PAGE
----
TeeBeeDee is the latest social network catering to a special demographic: those aged 40-plus.
MySpace has got the teens. Facebook has the 20-somethings. Friendster says it has bagged the 30-somethings. And on the other end, you have Eons, for the 50-plus generation.
So you knew this 40-plus angle was coming. The San Francisco company has just raised $4.8 million in a first round of funding led by Shasta Ventures, and joined by Monitor Ventures.
It’s a pretty straight-forward social network. It features discussions, and questions and answers about the usual topics, from sex to stress. People with top answers get ranked highly, along with their mug shots, and therefore there’s an incentive to play along. Member create profiles so they can network.
The company was started by Robin Wolaner, an entrepreneur who is the founder of Parenting Magazine, former executive of CNET Networks, and author of Naked in the Boardroom: A CEO Bares Her Secrets So You Can Transform Your Career.
The name TeeBeeDee comes from the acronym “to be determined,” which the company says reflects its view that the next phase of life is “full of opportunity.” The site says it plans a full launch in September.
The desire people to express themselves and feel belonged somewhere online continues to surprise us, so we’re not going to dismiss this company as an also-ran, despite its relatively late entry. However, this particular demographic of 40-something is a difficult nut to crack. People in their 40s don’t want to be reminded of their age. They’re having fun, and they want to feel part of the Facebook crowd, or at least be allowed to associate with groups that embrace those younger than they are. On the other hand, they’re the mid-life crisis bunch, and may be seeking counsel in areas they haven’t before.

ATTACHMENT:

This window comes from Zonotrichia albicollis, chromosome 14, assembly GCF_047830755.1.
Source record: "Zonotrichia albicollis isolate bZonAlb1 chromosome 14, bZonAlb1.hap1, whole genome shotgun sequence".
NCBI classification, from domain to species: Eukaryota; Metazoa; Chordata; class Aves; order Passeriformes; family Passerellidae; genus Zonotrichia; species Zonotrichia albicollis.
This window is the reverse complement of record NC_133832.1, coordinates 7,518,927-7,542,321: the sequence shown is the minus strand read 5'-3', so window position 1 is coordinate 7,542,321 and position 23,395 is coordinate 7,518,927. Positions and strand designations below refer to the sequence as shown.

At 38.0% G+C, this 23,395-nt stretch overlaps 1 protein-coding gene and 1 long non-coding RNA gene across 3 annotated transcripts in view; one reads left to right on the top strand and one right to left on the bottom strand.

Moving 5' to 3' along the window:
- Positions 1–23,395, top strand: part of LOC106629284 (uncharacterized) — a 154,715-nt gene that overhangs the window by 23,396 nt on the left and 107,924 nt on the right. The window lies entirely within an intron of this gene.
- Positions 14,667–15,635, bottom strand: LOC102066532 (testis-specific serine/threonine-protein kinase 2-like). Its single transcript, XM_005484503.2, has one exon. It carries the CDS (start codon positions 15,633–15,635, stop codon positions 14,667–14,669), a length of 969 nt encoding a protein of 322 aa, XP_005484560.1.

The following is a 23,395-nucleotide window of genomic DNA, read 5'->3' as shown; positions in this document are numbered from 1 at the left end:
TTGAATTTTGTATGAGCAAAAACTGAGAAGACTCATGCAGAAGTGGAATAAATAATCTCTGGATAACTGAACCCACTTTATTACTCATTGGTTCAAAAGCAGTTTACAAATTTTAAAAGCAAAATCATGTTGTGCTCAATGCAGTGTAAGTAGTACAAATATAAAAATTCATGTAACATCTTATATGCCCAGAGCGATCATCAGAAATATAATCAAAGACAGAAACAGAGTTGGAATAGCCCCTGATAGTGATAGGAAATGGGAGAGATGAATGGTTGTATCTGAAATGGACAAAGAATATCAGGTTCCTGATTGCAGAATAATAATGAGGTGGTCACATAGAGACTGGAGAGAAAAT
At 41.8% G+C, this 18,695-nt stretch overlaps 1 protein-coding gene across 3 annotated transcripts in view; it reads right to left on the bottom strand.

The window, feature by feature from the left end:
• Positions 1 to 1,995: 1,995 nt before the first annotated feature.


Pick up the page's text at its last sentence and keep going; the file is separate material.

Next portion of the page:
Previously the company had been backed by individuals, including Ron Conway and David Nierenberg; Jan Brandt, former vice chair and chief marketing officer of AOL; Jim Hornthal, founder of Preview Travel and former vice chairman of Travelocity.com; Ruth Owades, founder of Calyx & Corolla and Gardener’s Eden; and Bill Sahlman, senior associate dean of Harvard Business School.